A young athlete's success depends much more on a good attitude than on physical prowess, concludes a recent survey of youth sport coaches. In a study presented at last year's annual meeting of the American Psychological Association, Shari Young Kuchenbecker of Loyola Marymount University in Los Angeles reported that "coaches describe young athletes' positive psychological adjustment--not physical gifts--as the most important underpinning of athletic success."
Kuchenbecker surveyed 658 coaches of males and females ages 3 to 22 who participated in 43 sports, including soccer, baseball, basketball, softball, swimming, martial arts and diving. She asked them to "describe a young athlete who is a real winner" by picking five attributes from a checklist that included 64 physical and 64 psychological characteristics. Overwhelmingly, the coaches selected psychological qualities.
The most frequently mentioned attributes were: "loves to play" (43 percent), "positive attitude" (32.7 percent), "coachable" (29.8 percent), "self-motivated" (27.4 percent) and "team player" (25.7 percent). The other qualities rounding out the top 10 were "strives to improve" (21.1 percent), "dedicated" (20.8 percent), "gives best effort always" (18.5 percent), "good sportsmanship" (16.3 percent) and "encourages/praises others" (14.6 percent).
Surprisingly, physical skills rated low. The first physical characteristic mentioned--"natural physical athlete"--came in 19th on the list of top qualities and was selected by just 10.9 percent of coaches. "Physically pushes self" was 20th on the list, cited by 9.7 percent of coaches; "good eye-hand coordination" was 21st, mentioned by 8.8 percent; and "physically gifted" was 24th, mentioned by 5.8 percent.
The coaches placed the strongest emphasis on psychological aspects when describing "a real winner."
"Coaches also cited two top damaging forces to developing young athletes--criticism and pressure," said Kuchenbecker, who noted that male and female coaches had similar responses. Parents who want their children to succeed in sports--and in life--should encourage and support these positive psychological attributes, says Kuchenbecker. Instead of asking a child, "Did you win?" she recommends asking a young athlete, "How did you play?" This question isn't about the outcome--winning or losing--which may be beyond a youngster's control, she says. It's about the much more important, and controllable, aspect of the game--a youngster's thoughts and feelings about his or her sport experience.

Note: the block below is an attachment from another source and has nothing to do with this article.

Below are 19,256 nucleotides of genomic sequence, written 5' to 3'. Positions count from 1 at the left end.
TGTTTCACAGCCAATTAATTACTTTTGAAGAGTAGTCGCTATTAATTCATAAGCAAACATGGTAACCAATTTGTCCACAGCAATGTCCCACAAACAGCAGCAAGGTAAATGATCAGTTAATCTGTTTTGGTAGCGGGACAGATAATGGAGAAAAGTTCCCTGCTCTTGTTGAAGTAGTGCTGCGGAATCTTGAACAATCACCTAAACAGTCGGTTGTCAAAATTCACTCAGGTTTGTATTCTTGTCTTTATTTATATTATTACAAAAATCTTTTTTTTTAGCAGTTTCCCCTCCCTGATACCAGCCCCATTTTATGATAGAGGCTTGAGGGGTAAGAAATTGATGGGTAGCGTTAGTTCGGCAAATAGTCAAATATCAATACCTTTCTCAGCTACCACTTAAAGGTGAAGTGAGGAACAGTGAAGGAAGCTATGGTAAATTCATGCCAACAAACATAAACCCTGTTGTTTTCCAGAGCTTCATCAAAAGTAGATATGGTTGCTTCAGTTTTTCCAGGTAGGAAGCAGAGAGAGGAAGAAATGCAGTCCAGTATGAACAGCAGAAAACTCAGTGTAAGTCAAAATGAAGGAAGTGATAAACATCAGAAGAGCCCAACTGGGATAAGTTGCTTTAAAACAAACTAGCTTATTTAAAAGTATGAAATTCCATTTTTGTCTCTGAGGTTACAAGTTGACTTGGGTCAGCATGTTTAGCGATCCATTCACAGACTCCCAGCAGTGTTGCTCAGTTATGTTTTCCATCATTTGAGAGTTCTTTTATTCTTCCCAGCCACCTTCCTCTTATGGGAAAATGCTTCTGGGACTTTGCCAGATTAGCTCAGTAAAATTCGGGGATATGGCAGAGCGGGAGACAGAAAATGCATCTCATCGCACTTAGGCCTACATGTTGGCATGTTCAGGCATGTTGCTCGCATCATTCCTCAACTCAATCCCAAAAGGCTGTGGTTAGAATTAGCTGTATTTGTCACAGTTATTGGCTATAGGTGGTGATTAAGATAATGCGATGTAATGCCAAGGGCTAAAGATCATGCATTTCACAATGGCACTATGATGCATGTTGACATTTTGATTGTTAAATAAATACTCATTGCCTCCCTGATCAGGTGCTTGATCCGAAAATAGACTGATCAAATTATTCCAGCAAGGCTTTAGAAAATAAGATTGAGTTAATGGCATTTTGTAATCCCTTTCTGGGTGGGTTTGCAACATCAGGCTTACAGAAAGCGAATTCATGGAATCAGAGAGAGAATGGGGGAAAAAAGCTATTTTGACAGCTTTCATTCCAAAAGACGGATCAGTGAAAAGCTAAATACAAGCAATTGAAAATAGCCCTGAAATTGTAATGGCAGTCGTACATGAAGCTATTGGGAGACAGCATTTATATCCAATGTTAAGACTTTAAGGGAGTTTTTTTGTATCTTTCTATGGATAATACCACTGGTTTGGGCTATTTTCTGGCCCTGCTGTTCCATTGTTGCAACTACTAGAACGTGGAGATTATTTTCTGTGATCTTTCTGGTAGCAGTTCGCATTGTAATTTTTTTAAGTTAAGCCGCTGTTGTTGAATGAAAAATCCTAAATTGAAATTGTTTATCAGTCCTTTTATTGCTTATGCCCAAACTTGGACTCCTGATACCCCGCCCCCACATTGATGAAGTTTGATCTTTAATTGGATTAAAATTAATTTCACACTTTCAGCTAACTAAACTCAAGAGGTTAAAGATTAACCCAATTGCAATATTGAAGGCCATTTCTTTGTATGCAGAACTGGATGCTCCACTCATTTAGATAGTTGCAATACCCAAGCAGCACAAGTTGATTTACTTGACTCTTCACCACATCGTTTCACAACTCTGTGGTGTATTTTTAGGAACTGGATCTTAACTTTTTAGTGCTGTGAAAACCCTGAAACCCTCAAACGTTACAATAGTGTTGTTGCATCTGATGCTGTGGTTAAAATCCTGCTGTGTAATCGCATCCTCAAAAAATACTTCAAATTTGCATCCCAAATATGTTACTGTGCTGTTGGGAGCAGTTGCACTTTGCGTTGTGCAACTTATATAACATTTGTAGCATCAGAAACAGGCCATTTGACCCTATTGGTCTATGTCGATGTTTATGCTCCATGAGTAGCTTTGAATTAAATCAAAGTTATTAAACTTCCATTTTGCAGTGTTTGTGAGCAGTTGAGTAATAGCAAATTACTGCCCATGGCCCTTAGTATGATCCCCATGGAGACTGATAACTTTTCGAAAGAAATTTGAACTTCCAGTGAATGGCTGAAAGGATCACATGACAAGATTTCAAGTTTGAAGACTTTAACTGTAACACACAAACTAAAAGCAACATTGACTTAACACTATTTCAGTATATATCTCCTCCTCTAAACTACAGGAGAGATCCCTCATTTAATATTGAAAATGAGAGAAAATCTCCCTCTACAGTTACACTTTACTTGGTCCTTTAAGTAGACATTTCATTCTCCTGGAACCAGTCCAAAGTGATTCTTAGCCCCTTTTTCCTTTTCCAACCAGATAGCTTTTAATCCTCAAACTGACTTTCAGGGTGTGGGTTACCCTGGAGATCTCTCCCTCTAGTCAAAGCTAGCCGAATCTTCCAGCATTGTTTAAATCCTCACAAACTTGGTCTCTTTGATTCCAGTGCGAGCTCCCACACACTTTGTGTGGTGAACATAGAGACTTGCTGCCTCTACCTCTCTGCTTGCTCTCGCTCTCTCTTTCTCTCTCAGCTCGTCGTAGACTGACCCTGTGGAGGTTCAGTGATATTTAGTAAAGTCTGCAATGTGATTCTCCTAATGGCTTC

"A parent's role is to listen and support the positive," says Kuchenbecker, who elaborates on different scenarios, from the disaster to the triumph, in her book "Raising Winners: A Parent's Guide to Helping Players Succeed On and Off the Field," to be published in the spring by Times Random House. "Your role as a parent is critically important, yet ideally, you're invisible. Many parents think the best way to get their children ahead is to talk to the coach, but that's not the place you need to be. Your work is with your child, to be there when they need support."
Many of sport's most important lessons occur off the field, notes Kuchenbecker, who has three children--two in college and one in high school--who all played sports. "Kids need to learn that sometimes you play, and sometimes you don't play," she says. "Riding the bench, yet still having a good attitude, is an important life skill."
Often a parent's biggest contribution, she says, "is listening. You can serve as a balance that helps the child sort things out. . . . The important thing is that you're there for your child."